Landowners’ Control Over Their Property Is At Stake

Four-and-a-half years into the process of developing and implementing the Land Use Framework (LUF) in Alberta, it is clear that this framework could and likely will create fundamental changes in the way that land-use decisions are made in this province. As one of the largest users of land in Alberta, the agriculture sector faces profound impacts as a result of these changes and these effects will certainly be felt by the cattle industry. Alberta Beef Producers works on behalf of almost 27,000 cattle producers in Alberta to make the industry more competitive and sustainable. Land and water resources are essential for cattle production and our involvement in the LUF is aimed at ensuring producers retain access to these resources.

The cattle producers of Alberta and ABP recognize that growth and prosperity here have created immense challenges. There is fierce competition for land resources in Alberta and the province could not continue with the perceived approach of allowing anybody to do anything anywhere all the time. We also understand that the provincial government is responsible for setting and overseeing land-use policies for Alberta.

So in principle, we accept the need for an LUF and support the development of sound provincial land-use policies. The agriculture sector has been vulnerable to restrictions on land use and loss of land under the current planning process and we see that many parts of the LUF are supposed to protect agricultural land and the agriculture industry.

Bill 36

However, the application of this framework through Bill 36, the Alberta Land Stewardship Act (ALSA) and the seven regional land-use plans is causing serious concerns for producers. The first publicly released document related to a regional plan, the Vision for the Lower Athabasca Region, included strategies that could lead to further losses of farm-and ranch-land.

ALSA is a powerful piece of enabling legislation that provides direction and leadership in achieving the objectives of the LUF. The purpose of the act is to provide for sustainable development while considering and responding to the cumulative effects of human activity. The LUF is intended to be a provincial growth-management strategy that sustains the economy and balances the social and environmental goals of all Albertans. ALSA has paramountcy which means that it prevails over virtually all other provincial legislation.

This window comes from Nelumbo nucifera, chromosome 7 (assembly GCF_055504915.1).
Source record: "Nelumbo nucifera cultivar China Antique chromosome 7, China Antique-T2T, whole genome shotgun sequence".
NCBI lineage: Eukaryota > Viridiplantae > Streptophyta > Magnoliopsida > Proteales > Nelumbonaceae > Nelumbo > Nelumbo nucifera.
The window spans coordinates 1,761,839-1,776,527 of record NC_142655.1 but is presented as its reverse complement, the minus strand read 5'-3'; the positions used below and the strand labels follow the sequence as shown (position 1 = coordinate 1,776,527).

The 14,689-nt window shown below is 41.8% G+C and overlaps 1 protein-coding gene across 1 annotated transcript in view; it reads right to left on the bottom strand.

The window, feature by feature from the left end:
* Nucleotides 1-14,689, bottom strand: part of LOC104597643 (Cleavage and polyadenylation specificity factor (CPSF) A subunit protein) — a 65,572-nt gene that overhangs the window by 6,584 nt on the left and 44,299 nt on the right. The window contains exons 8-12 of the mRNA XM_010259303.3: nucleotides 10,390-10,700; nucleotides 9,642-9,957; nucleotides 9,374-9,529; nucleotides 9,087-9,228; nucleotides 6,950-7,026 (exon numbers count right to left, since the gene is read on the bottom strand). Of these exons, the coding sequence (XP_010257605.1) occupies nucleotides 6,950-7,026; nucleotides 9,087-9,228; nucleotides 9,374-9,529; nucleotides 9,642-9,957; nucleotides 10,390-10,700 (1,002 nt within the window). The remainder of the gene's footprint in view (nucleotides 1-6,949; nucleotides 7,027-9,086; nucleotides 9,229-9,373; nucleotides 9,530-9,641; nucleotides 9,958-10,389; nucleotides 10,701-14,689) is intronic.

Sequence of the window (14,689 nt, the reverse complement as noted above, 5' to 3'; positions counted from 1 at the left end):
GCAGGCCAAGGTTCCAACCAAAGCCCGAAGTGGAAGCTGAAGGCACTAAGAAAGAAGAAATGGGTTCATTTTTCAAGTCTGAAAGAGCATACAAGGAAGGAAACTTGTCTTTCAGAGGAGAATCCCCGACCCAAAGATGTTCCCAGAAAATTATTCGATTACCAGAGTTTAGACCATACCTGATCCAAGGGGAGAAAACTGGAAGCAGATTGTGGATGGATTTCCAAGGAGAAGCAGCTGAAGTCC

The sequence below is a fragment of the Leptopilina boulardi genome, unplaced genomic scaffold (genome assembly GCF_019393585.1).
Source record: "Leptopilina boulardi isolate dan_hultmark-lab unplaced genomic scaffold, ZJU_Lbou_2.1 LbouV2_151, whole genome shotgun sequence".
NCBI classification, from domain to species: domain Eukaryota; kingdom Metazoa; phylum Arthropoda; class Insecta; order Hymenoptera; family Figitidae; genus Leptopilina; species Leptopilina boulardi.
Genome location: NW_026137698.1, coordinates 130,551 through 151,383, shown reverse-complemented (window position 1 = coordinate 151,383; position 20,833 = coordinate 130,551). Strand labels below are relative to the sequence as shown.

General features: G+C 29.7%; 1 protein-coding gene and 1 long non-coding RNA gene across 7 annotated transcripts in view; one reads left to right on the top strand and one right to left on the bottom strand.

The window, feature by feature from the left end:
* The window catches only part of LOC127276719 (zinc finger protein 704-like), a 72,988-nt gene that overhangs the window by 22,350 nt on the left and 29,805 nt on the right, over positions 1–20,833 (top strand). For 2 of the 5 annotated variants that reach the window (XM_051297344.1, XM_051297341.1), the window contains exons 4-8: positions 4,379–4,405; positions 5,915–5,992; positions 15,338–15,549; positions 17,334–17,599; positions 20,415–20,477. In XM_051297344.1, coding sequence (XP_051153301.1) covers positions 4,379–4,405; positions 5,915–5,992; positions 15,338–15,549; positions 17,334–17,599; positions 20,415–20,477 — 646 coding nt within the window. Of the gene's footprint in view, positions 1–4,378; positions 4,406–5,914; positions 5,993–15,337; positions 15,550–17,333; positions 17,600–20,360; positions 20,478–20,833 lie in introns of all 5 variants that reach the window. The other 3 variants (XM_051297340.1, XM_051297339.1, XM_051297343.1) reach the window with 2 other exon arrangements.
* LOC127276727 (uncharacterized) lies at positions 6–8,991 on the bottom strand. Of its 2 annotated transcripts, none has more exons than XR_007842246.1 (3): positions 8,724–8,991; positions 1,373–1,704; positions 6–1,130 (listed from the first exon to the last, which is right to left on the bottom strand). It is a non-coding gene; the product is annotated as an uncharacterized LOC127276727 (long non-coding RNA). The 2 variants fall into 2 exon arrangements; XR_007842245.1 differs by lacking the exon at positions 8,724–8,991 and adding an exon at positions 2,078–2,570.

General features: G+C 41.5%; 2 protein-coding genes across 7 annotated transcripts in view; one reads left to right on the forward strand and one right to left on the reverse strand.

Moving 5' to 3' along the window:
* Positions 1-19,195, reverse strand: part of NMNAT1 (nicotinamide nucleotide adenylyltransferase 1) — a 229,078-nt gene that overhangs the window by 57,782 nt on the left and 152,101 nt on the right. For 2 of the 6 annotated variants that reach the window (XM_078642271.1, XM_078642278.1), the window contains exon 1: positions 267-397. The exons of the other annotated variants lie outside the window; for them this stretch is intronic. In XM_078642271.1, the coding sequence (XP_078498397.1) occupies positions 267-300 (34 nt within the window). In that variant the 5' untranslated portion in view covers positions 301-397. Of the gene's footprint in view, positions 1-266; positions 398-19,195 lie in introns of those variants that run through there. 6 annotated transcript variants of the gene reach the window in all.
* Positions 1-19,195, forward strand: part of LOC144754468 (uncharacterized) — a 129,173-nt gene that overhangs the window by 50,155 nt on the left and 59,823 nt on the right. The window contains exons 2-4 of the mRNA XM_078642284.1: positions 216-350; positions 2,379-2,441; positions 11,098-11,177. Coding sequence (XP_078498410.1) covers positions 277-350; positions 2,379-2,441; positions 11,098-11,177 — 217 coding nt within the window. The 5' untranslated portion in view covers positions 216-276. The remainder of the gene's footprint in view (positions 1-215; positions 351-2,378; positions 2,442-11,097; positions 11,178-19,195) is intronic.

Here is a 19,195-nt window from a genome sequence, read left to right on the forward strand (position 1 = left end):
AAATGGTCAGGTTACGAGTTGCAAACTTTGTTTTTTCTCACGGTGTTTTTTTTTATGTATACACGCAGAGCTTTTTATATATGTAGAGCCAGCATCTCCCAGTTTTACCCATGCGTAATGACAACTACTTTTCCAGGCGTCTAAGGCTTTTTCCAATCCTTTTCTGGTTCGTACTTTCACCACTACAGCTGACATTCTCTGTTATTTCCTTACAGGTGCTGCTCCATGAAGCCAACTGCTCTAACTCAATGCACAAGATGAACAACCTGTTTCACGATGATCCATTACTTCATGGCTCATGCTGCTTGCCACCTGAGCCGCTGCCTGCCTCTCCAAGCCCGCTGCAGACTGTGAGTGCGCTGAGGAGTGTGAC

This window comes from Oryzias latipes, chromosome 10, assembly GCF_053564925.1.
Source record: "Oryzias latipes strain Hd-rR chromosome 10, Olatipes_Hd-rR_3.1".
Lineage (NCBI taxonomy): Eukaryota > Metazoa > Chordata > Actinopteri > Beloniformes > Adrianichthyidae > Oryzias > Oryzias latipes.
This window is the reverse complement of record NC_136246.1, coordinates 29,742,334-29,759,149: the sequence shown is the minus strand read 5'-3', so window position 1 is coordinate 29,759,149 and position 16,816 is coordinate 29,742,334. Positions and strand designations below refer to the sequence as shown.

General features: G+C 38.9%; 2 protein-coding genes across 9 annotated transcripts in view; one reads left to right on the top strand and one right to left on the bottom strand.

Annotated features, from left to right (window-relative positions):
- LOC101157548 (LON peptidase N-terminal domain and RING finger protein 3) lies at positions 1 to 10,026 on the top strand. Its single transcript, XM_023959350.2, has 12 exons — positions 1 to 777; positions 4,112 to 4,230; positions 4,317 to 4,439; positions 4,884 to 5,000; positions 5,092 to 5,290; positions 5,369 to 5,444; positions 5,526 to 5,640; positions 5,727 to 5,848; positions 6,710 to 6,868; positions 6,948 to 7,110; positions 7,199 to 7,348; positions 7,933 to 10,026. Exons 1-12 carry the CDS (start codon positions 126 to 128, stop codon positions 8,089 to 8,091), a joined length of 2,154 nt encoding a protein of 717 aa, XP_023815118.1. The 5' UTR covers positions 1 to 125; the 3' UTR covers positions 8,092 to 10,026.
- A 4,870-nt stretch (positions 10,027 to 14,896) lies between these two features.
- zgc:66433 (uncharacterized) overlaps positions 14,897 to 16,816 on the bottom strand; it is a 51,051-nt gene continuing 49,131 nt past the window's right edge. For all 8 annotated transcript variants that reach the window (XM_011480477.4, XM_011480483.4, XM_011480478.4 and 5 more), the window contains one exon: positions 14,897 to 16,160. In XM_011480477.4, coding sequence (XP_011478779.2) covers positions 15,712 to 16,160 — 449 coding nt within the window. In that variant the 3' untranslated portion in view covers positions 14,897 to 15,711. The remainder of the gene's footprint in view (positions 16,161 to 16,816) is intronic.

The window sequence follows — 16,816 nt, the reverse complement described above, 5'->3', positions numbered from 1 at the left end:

The enormous power in ALSA and the authority it gives to the provincial cabinet are serious issues for cattle producers and other landowners in Alberta. All regional plans are approved by the cabinet and become mandatory public policy that is enforced through existing legislation. Through the regional plans, the cabinet can amend or extinguish existing licences, approvals, permits, leases, dispositions, and authorizations. Landowners have no right to compensation and no recourse through the courts if these actions occur. These significant risks to the rights of landowners to use and manage their land are the reason why a growing number of producers are calling for substantive amendments or repealing of ALSA.

Compensation

Beyond the legislation itself, there are other troubling aspects of the LUF for producers. The LUF and the regional planning process do not seem to recognize the priority that should be given to the rights of landowners to use their property and the efficiency of the market in directing land-use decisions. ABP and cattle producers believe that the primary land-use decision maker should be the landowner, subject only to limited controls from provincial, regional, and municipal plans and policies.

The LUF and many features of regional plans could have a significant impact on the use of land, but there does not seem to be adequate provisions for fair and full compensation when regional plans affect land values. It is essential that strategies such as cumulative effects management, the use of conservation and stewardship tools, and the commitment to reducing fragmentation and conversion of agricultural land minimize the negative impacts on the rights of landowners and are offset by adequate compensation.

While cattle producers have heard about the LUF, they have not really understood what this framework will mean for them. As they become more aware of ALSA and the province moves closer to releasing the plans for the Lower Athabasca and South Saskatchewan regions, we are rapidly seeing interest and concern among producers. These producers and ABP know that the implementation of the LUF and the development of regional plans are vitally important to our industry and we will be participating in this process to the fullest extent possible.

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Landownershaveno righttocompensation andnorecoursethrough thecourtsiftheseactions occur.”

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